Your company has a great new photocopier that’s making a lot of people’s jobs much easier. It’s also exponentially increasing your company’s lawsuit risks.
You see, that copier may be retaining copies of records that have been scanned into the machine’s hard drive. You can’t access those records directly, but someone could remove the drive and copy your confidential records.
“That’s something everyone should be aware of,” says attorney Catherine Moreton Gray, a labor and employment law attorney at McCarter & English, LLP. This has implications for confidentiality, especially when the copier is disposed of, she notes.
Recordkeeping is a critical HR function, she adds, but you won’t get tested until there’s an audit, charge, or lawsuit. And if you fail the test, your poor recordkeeping practices can result in substantial financial penalties and damages.
What Records Must You Keep—and How Many Files Do You Need?
There are several types of records that HR managers need to be aware of, Gray says. Here’s her list of the most common records employers should keep:
Records Related to Hiring
- Job postings and advertisements
- Job descriptions
- Applications and resumes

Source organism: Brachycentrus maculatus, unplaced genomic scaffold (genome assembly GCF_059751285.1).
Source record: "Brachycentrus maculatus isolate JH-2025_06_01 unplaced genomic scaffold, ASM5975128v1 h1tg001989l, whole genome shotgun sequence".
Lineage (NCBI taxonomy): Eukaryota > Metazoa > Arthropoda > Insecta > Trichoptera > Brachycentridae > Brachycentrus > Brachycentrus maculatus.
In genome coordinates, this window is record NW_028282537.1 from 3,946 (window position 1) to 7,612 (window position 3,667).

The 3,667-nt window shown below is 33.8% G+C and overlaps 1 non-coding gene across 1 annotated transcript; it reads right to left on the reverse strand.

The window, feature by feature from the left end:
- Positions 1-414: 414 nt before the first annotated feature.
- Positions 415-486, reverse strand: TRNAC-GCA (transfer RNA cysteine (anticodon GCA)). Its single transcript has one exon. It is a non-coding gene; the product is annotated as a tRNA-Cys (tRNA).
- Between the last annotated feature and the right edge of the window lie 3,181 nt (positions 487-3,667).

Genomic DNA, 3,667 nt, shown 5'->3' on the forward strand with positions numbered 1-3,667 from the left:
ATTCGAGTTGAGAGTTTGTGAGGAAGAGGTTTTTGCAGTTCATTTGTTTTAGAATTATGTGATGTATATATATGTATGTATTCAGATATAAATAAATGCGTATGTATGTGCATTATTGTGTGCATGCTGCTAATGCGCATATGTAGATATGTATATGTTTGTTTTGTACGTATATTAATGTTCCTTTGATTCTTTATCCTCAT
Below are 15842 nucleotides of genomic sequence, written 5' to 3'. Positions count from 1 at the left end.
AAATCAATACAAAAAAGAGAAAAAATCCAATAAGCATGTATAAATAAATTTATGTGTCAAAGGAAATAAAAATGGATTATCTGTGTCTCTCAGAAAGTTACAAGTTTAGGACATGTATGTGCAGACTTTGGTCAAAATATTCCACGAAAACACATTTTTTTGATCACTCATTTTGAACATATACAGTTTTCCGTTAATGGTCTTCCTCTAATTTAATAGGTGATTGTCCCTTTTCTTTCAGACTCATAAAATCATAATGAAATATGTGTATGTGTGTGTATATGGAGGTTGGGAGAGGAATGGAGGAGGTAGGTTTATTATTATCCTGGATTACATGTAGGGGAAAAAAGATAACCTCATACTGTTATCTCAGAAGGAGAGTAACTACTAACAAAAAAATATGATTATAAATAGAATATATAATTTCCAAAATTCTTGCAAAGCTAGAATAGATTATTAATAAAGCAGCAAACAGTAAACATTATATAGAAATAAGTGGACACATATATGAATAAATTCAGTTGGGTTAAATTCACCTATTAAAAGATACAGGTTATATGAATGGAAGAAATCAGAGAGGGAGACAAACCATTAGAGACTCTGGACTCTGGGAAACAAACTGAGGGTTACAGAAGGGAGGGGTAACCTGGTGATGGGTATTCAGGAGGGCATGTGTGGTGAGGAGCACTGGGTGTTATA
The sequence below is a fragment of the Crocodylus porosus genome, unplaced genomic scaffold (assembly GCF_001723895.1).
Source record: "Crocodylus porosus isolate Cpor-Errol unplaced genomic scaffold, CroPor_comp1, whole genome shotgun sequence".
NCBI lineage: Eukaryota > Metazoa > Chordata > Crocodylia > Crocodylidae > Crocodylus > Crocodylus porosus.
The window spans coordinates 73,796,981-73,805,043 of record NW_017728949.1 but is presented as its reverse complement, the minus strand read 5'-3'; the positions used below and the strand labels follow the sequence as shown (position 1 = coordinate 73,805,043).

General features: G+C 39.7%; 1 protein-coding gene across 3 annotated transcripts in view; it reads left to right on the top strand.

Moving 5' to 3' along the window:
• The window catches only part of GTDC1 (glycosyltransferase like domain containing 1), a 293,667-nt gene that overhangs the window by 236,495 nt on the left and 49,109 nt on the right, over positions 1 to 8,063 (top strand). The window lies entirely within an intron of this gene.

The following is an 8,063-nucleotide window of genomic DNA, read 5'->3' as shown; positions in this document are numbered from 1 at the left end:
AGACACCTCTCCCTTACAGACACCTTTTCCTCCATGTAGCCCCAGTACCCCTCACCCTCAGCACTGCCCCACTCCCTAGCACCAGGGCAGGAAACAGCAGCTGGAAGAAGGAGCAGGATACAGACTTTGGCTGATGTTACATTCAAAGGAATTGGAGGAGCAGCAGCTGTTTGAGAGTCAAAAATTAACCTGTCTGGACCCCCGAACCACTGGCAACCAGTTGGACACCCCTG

- Interview notes
- Reference checks
- EEO data if required
- Requests for accommodation
New Hire Records
- Employee records
- Records related to job classification
- Independent contractor
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- Job bands or salary grades
- Job evaluation
- Benchmarking analysis
- Benefit plans and summary plan descriptions
- Records related to eligibility for benefits
- ERISA reporting
- Retirement plans and 401(k)
- OSHA- and Cal/OSHA-required documents
- Policies and procedures
- Affirmative Action
- Tax forms and payments
- Records to establish compliance with other laws
Storing Documents Electronically
One question that most employers are asking is, How about electronic storage of records? Gray notes that electronic storage is acceptable, but there are guidelines that must be met:
- You must have reasonable controls to ensure the integrity, accuracy, authenticity, and reliability of records
- Records must be maintained in reasonable order and in a safe and accessible place so they can be readily inspected or examined
- Electronic records must be readily convertible into a legible, readable paper copy
- Adequate records management practices must be established and implemented
- All records must have high degree of legibility and readability
Original paper records are disposed of at any time after they have been transferred to the electronic recordkeeping system, Gray notes.
Your electronic recordkeeping system should be capable of:
Adequate records management practices include:
- A secure storage environment
- Back-up electronic copies
- Off-site storage location
- Quality assurance program with periodic checks of records
- Retention of paper records that cannot be clearly, accurately, or completely transferred to an electronic recordkeeping system.
In tomorrow’s CED, benefits and pitfalls of electronic recordkeeping, plus help with your California HR recordkeeping obligations for 2015.
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